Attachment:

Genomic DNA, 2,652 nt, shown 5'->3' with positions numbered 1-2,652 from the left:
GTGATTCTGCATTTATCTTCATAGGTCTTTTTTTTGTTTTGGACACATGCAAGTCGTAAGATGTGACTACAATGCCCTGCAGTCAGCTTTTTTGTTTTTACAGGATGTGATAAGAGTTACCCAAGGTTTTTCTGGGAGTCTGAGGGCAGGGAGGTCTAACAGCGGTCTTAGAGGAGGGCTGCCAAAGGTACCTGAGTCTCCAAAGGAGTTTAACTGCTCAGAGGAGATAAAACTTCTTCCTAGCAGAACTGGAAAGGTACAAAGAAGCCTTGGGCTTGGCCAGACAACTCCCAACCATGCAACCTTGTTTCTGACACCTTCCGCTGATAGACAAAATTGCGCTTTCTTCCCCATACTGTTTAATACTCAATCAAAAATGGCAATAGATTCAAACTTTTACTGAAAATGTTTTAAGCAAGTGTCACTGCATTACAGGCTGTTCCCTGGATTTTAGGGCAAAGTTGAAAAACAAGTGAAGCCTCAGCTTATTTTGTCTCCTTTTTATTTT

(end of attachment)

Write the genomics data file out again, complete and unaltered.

Genomic DNA, 2,652 nt, shown 5'->3' with positions numbered 1-2,652 from the left:
GTGATTCTGCATTTATCTTCATAGGTCTTTTTTTTGTTTTGGACACATGCAAGTCGTAAGATGTGACTACAATGCCCTGCAGTCAGCTTTTTTGTTTTTACAGGATGTGATAAGAGTTACCCAAGGTTTTTCTGGGAGTCTGAGGGCAGGGAGGTCTAACAGCGGTCTTAGAGGAGGGCTGCCAAAGGTACCTGAGTCTCCAAAGGAGTTTAACTGCTCAGAGGAGATAAAACTTCTTCCTAGCAGAACTGGAAAGGTACAAAGAAGCCTTGGGCTTGGCCAGACAACTCCCAACCATGCAACCTTGTTTCTGACACCTTCCGCTGATAGACAAAATTGCGCTTTCTTCCCCATACTGTTTAATACTCAATCAAAAATGGCAATAGATTCAAACTTTTACTGAAAATGTTTTAAGCAAGTGTCACTGCATTACAGGCTGTTCCCTGGATTTTAGGGCAAAGTTGAAAAACAAGTGAAGCCTCAGCTTATTTTGTCTCCTTTTTATTTT